This last week I was in Schloß Dagstuhl, Germany for the annual Feature-Oriented Software Development (FOSD) 2014 Meeting. This meeting is an event to help young and aspiring research to exchange their work, ideas, and learn about others in the FOSD community.
For me, as the submission of my PhD thesis draws closer, I wanted to present the work that I have been carrying out since the Conference on Generative Programming: Concepts and Experiences (GPCE) 2013, in Indianapolis. This work included information on our extension to allow for runtime GUI adaptation, and also scalability data of the approach.
Schloß Dagstuhl is a wonderful centre for Computer Science, close to the small town of Wadern. It provides a unique atmosphere for Computer Science and Informatics researchers to present and discuss their research in seminars. Only a 5 minute walk away is the remains of the old Dagstuhl Fort. This fort provides a absolutely stunning view of the surrounding area as it exists on the top of hill. What also makes the complex unique is its reliance on trust. For example, none of the accommodation rooms have keys, and can only be locked from the inside. Also, the general available of food/alcohol, with the only requirement that you keep track of what you have, which you then pay for at the end of your stay.
The different talks from everyone at the event were fascinating. There were a range of different FOSD work being presented from testing and verification, analysis of current large SPLs e.g. the Linux Kernel, best practices in FOSD software engineering (Code Smells) etc. For me, it was interesting to be presenting my work on handling the Graphical User Interface in Dynamic Software Product Lines, and see what the community thought of my approach. During the event, I also had the time to discuss other research ideas in the field I’ve had for a while, and I was given some great ideas from people about where I can look for related work. It was just great to be able to discuss my ideas with Christian Kästner, Sven Apel, Martin Erwig, and Norbert Siegmund to just name a few. These conversations were often not during the actual sessions but during dinner, and social events in the evenings. To be honest, I expected I would spend some time alone at night doing work, but there was really never any time, which made the event even more special.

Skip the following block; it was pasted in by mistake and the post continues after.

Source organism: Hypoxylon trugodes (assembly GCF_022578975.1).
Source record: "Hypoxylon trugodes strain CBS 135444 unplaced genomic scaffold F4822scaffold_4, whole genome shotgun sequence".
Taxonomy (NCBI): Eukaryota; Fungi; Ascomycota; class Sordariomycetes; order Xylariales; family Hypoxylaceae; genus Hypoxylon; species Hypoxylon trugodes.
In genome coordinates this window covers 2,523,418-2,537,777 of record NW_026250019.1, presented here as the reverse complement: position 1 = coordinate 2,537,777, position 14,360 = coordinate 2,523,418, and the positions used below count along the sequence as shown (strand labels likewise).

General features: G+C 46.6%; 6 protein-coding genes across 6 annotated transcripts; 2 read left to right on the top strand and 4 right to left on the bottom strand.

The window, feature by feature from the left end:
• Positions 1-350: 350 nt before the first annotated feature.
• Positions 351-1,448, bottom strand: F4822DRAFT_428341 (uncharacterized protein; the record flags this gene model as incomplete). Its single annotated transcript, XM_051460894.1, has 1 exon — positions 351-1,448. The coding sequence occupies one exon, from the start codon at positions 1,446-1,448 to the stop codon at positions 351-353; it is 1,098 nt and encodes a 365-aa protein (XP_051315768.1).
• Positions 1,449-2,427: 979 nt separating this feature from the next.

Lastly, as part of the FOSD meetings, there is a competition for the Coolest Tool Name. This was inspired by the Top Gear Cool Wall, and gives us researchers a reason to think of a really cool name for our tools. For the competition I entered my DSPL middleware, which I have named FeatureDroid. The reason why I have called it FeatureDroid is that it fits with two common naming conventions. The first is that often in FOSD tools, the tool names often start with the prefix “Feature”. Also, software designed for the Android mobile platform often end with the suffix “Droid”. So, for me, it seemed a nobrainer to call my middleware “FeatureDroid”. At least from the votes I saw before I left the event it looked like many people thought it was a cool name. Sadly, I didn’t win, but Tassio Vale from Brazil with his tool name SPLice (Software Product Line Integrated Construction Environment) won, justifiably (I voted for it also).
One of the best things I feel I got from FOSD is the increased ties with all the great researchers in my field. I hope this will in time lead to more research cooperation, and hopefully a greater involvement with the FOSD community. I thank the event organisers (Sandro Schulze, Christian Kästner, and Sven Apel) for inviting me, and I look forward to hopefully going to FOSD 2015!